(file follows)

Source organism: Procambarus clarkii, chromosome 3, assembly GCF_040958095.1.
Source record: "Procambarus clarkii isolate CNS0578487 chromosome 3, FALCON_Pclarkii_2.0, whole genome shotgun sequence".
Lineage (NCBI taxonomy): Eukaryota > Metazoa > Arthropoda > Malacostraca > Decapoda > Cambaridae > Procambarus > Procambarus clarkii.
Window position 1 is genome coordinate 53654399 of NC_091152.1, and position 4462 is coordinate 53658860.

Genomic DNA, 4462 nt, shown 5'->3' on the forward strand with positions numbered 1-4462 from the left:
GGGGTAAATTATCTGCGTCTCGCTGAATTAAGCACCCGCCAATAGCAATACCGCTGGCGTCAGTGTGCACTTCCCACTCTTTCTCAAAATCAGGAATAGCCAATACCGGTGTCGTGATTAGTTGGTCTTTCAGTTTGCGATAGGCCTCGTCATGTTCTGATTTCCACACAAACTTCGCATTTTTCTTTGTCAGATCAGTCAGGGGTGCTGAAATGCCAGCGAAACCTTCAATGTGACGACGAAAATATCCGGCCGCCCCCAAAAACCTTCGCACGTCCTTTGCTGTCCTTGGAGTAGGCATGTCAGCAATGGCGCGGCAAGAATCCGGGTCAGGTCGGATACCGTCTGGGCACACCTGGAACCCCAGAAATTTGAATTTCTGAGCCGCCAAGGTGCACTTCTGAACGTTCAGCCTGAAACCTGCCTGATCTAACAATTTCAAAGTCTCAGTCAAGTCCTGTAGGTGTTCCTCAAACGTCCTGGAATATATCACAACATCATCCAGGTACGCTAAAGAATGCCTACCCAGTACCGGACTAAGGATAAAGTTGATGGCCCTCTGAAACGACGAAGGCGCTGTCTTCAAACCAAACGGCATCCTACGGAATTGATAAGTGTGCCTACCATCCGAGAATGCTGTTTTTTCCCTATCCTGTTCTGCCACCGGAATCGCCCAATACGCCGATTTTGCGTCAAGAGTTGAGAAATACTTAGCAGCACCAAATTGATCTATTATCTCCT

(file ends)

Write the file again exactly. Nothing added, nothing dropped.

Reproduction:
Source organism: Procambarus clarkii, chromosome 3, assembly GCF_040958095.1.
Source record: "Procambarus clarkii isolate CNS0578487 chromosome 3, FALCON_Pclarkii_2.0, whole genome shotgun sequence".
Lineage (NCBI taxonomy): Eukaryota > Metazoa > Arthropoda > Malacostraca > Decapoda > Cambaridae > Procambarus > Procambarus clarkii.
Window position 1 is genome coordinate 53654399 of NC_091152.1, and position 4462 is coordinate 53658860.

Genomic DNA, 4462 nt, shown 5'->3' on the forward strand with positions numbered 1-4462 from the left:
GGGGTAAATTATCTGCGTCTCGCTGAATTAAGCACCCGCCAATAGCAATACCGCTGGCGTCAGTGTGCACTTCCCACTCTTTCTCAAAATCAGGAATAGCCAATACCGGTGTCGTGATTAGTTGGTCTTTCAGTTTGCGATAGGCCTCGTCATGTTCTGATTTCCACACAAACTTCGCATTTTTCTTTGTCAGATCAGTCAGGGGTGCTGAAATGCCAGCGAAACCTTCAATGTGACGACGAAAATATCCGGCCGCCCCCAAAAACCTTCGCACGTCCTTTGCTGTCCTTGGAGTAGGCATGTCAGCAATGGCGCGGCAAGAATCCGGGTCAGGTCGGATACCGTCTGGGCACACCTGGAACCCCAGAAATTTGAATTTCTGAGCCGCCAAGGTGCACTTCTGAACGTTCAGCCTGAAACCTGCCTGATCTAACAATTTCAAAGTCTCAGTCAAGTCCTGTAGGTGTTCCTCAAACGTCCTGGAATATATCACAACATCATCCAGGTACGCTAAAGAATGCCTACCCAGTACCGGACTAAGGATAAAGTTGATGGCCCTCTGAAACGACGAAGGCGCTGTCTTCAAACCAAACGGCATCCTACGGAATTGATAAGTGTGCCTACCATCCGAGAATGCTGTTTTTTCCCTATCCTGTTCTGCCACCGGAATCGCCCAATACGCCGATTTTGCGTCAAGAGTTGAGAAATACTTAGCAGCACCAAATTGATCTATTATCTCCT